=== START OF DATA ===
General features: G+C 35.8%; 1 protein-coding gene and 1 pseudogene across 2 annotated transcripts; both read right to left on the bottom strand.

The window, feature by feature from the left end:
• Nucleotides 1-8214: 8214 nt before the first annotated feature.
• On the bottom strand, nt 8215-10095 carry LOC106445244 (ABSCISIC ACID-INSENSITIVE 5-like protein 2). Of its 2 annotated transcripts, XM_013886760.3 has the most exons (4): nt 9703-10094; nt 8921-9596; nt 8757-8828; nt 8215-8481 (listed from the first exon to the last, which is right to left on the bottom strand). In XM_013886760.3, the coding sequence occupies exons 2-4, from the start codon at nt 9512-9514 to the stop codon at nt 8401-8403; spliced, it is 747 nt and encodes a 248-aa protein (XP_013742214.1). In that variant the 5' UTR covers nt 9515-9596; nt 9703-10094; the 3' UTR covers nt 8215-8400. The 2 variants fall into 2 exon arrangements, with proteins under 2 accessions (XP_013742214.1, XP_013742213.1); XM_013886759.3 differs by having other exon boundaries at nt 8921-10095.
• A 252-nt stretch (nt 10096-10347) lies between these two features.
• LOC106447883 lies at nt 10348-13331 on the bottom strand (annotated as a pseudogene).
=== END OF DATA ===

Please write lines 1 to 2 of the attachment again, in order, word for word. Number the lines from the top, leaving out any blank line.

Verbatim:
General features: G+C 35.8%; 1 protein-coding gene and 1 pseudogene across 2 annotated transcripts; both read right to left on the bottom strand.

The window, feature by feature from the left end: